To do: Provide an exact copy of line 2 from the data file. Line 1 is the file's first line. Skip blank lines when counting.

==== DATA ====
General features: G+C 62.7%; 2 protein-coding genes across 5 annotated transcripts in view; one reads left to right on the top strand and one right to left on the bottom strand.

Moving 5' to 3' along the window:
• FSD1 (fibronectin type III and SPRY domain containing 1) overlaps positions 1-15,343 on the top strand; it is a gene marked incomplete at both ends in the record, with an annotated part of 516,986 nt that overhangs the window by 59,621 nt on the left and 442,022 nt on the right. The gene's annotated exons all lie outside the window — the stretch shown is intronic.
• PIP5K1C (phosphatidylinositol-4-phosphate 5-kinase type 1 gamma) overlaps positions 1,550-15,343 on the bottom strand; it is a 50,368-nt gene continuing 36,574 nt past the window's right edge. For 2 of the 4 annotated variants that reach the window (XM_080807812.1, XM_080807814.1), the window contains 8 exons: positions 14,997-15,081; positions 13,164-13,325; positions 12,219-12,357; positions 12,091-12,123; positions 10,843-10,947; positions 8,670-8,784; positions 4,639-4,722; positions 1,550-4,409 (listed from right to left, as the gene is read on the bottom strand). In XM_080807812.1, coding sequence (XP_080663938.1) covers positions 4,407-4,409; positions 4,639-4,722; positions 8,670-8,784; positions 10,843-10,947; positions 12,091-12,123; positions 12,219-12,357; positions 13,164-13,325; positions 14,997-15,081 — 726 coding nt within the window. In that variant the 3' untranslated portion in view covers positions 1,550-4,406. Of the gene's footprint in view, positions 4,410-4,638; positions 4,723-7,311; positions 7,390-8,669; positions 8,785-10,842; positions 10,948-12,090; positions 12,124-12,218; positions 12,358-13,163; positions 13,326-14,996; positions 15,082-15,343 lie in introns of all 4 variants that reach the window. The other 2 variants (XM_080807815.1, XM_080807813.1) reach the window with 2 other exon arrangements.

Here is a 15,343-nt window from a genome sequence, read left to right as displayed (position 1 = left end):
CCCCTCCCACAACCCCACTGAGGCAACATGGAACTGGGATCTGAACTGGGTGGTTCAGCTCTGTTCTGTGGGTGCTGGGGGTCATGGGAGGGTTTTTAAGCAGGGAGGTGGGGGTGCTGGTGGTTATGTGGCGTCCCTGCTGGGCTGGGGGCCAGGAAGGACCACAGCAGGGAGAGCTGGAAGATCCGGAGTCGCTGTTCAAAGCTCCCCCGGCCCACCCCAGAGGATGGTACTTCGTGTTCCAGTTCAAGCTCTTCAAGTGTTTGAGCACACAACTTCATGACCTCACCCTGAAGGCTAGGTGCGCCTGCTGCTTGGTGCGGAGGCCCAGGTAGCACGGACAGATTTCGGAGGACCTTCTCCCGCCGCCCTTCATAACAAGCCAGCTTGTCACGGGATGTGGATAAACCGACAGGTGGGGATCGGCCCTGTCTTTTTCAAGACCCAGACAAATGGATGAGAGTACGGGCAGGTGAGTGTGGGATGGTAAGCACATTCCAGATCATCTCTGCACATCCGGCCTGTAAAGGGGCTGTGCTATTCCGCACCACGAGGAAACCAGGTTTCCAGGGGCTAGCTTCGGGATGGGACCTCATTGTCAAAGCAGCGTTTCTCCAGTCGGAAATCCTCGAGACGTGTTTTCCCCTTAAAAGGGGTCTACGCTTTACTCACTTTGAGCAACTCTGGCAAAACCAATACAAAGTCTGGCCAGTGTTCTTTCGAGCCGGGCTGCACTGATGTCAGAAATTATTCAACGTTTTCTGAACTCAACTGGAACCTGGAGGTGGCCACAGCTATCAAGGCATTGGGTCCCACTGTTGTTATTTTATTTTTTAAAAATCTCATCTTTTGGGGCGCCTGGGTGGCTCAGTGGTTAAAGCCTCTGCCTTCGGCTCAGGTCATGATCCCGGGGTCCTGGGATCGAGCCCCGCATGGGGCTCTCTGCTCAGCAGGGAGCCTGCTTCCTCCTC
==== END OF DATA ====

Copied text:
Moving 5' to 3' along the window: